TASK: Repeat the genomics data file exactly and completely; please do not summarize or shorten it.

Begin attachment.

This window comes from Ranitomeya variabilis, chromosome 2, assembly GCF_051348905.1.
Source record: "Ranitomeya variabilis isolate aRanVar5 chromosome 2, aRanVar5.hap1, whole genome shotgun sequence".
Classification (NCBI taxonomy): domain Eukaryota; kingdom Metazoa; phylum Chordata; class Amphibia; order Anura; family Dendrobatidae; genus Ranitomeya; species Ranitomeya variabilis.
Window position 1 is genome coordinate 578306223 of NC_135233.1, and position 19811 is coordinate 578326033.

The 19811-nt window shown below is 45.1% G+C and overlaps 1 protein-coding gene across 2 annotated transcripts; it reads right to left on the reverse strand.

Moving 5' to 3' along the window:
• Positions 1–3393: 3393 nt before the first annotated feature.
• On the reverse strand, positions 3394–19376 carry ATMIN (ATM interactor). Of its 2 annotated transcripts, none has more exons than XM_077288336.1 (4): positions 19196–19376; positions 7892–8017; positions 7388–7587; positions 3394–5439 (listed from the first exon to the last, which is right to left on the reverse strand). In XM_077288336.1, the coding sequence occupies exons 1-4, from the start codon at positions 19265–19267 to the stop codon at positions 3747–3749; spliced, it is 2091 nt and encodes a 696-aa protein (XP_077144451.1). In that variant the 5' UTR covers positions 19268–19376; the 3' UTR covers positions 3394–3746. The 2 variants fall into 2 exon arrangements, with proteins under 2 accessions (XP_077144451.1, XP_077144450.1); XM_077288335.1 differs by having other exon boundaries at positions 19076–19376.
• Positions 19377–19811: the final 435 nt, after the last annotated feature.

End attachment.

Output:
This window comes from Ranitomeya variabilis, chromosome 2, assembly GCF_051348905.1.
Source record: "Ranitomeya variabilis isolate aRanVar5 chromosome 2, aRanVar5.hap1, whole genome shotgun sequence".
Classification (NCBI taxonomy): domain Eukaryota; kingdom Metazoa; phylum Chordata; class Amphibia; order Anura; family Dendrobatidae; genus Ranitomeya; species Ranitomeya variabilis.
Window position 1 is genome coordinate 578306223 of NC_135233.1, and position 19811 is coordinate 578326033.

The 19811-nt window shown below is 45.1% G+C and overlaps 1 protein-coding gene across 2 annotated transcripts; it reads right to left on the reverse strand.

Moving 5' to 3' along the window:
• Positions 1–3393: 3393 nt before the first annotated feature.
• On the reverse strand, positions 3394–19376 carry ATMIN (ATM interactor). Of its 2 annotated transcripts, none has more exons than XM_077288336.1 (4): positions 19196–19376; positions 7892–8017; positions 7388–7587; positions 3394–5439 (listed from the first exon to the last, which is right to left on the reverse strand). In XM_077288336.1, the coding sequence occupies exons 1-4, from the start codon at positions 19265–19267 to the stop codon at positions 3747–3749; spliced, it is 2091 nt and encodes a 696-aa protein (XP_077144451.1). In that variant the 5' UTR covers positions 19268–19376; the 3' UTR covers positions 3394–3746. The 2 variants fall into 2 exon arrangements, with proteins under 2 accessions (XP_077144451.1, XP_077144450.1); XM_077288335.1 differs by having other exon boundaries at positions 19076–19376.
• Positions 19377–19811: the final 435 nt, after the last annotated feature.